Defendant further claims that plaintiff failed to establish entitlement to expenses in the amount awarded. Section 307.50 provides for payment of "all necessary expenses of pursuing and returning the person so charged, or so much of such expenses as seems just." In this case, plaintiff submitted, supported by affidavit, the expenses it incurred in providing medical treatment and other related services to Hild. Defendant first argues, without supporting authority, that as a matter of law the phrase "necessary expenses" is limited only to travel costs associated with transporting a felon back from the foreign state. In construing a statute, absent a definition otherwise, we apply the plain meaning of the language. E.g., White v. Clinton County Bd. of Comm'rs, 76 Ohio St.3d 416, 667 N.E.2d 1223, 1228 (1996). While travel costs would certainly be reasonably construed to be included among necessary expenses, there is nothing limiting that term to travel expenses. In addition, the language's reference to "expenses of pursuing" a fugitive suggests that more than transportation costs would be included. We also note that similar language under the Federal Extradition Act, 18 U.S.C. § 3181, et seq., referring to "costs or expenses incurred in any extradition proceeding in apprehending, securing, and transmitting a fugitive shall be paid by the demanding authority," id. § 3195, has been interpreted to include medical expenses incurred while holding a fugitive for extradition. See County of Monroe v. State of Florida, 678 F.2d 1124, 1126 (2d Cir.1982) (characterizing medical expenses and guard services incurred during extended hospitalization of fugitive as "expenses of apprehending, securing and delivering up the fugitive").2


The use of the terms "necessary" and "so much ... as seems just" as appear in § 307.50 do impose an element of reasonableness as to the expenses incurred. In that regard, defendant claims that "a reasonable jury could have arrived at a different award amount...." As the Supreme Court explained in Anderson v. Liberty Lobby, Inc., 477 U.S. 242, 106 S.Ct. 2505, 91 L.Ed.2d 202 (1986), "the mere existence of some alleged factual dispute between the parties will not defeat an otherwise properly supported motion for summary judgment; the requirement is that there be no genuine issue of material fact." Id. at 247-48, 106 S.Ct. at 2510 (emphasis in original). A fact is "material" when it is capable of affecting the outcome of the suit under governing law; a dispute about a "material fact" is "genuine ... if the evidence is such that a reasonable jury could return a verdict for the nonmoving party." Id. at 248, 106 S.Ct. at 2510. The Court concluded that this standard was equivalent to that governing a directed verdict under FED.R.CIV.P. 50(a). Id. at 250, 106 S.Ct. at 2511. As a result, "[i]f the evidence is merely colorable, or is not significantly probative, summary judgment may be granted." Id. (citations omitted). Under this standard, the question for the court is "whether the evidence presents a sufficient disagreement to require submission to a jury or whether it is so one-sided that one party must prevail as a matter of law." Id. at 251-52, 106 S.Ct. at 2512.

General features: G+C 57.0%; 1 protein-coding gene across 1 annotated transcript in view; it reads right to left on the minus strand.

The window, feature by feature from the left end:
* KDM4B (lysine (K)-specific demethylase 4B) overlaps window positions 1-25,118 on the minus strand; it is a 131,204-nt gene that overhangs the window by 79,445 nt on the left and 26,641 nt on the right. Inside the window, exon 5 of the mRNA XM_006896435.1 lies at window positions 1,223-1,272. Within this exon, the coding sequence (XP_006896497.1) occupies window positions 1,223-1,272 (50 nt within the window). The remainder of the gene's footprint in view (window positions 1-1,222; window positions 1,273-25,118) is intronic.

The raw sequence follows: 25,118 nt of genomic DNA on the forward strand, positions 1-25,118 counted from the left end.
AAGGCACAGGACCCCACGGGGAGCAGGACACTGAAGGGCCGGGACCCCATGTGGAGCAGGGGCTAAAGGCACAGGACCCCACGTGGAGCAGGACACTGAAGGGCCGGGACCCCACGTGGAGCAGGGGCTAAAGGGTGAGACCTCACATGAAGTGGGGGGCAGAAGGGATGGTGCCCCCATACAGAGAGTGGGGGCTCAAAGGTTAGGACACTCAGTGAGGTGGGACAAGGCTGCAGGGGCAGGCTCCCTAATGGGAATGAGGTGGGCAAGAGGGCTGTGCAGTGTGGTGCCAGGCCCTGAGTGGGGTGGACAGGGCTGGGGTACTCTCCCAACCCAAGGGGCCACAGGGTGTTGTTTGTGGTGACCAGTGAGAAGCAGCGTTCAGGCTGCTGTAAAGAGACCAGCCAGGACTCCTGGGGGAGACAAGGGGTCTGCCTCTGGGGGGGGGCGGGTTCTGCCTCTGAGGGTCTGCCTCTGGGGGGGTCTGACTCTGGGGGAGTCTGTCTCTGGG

In light of the fact defendant offered no challenge to the reasonableness of plaintiff's expenses at the summary judgment proceeding, we conclude the district court correctly resolved the issue of reasonableness.


C. Propriety of Failure to Join Michigan State Police


Defendants also raised in their brief the argument that the district court erred in refusing to join the Michigan State Police officers who shot Hild as he attempted to flee. Defendants contend that the officers' joinder is required for "proper subrogation in this case ... so that the financial responsibility in this case [may] be assigned to the proper parties." Defendants further contend, citing Wilson v. Beebe, 770 F.2d 578, 587-88 (6th Cir.1985), that "Michigan would be required to indemnify the wrongdoing troopers sued in their individual capacities."


Rule 19 of the Federal Rules of Civil Procedure governs compulsory joinder. In this case, we consider whether "complete relief cannot be accorded among those already parties" without the presence of the officers. FED.R.CIV.P. 19(a). Lapeer County was obligated to pay Hild's medical expenses under Michigan law, which requires a county to pay the medical expenses incurred by all prisoners and persons charged with an offense. MICH. COMP. LAWS ANN. § 801.4 (West 1982 & Supp.1996).3 Although Michigan law allows Lapeer County to seek reimbursement from prisoners for their medical care, id. § 801.5a(1) (West 1982), the law does not require the county to do so. That provision provides in pertinent part as follows:


The county board of commissioners may seek reimbursement for expenses incurred in providing medical care and treatment.... If a county board of commissioners seeks reimbursement pursuant to this section, reimbursement shall be sought only in the following order:


(a) From the prisoner or person charged.


(b) From insurance companies ... or other source for those expenses.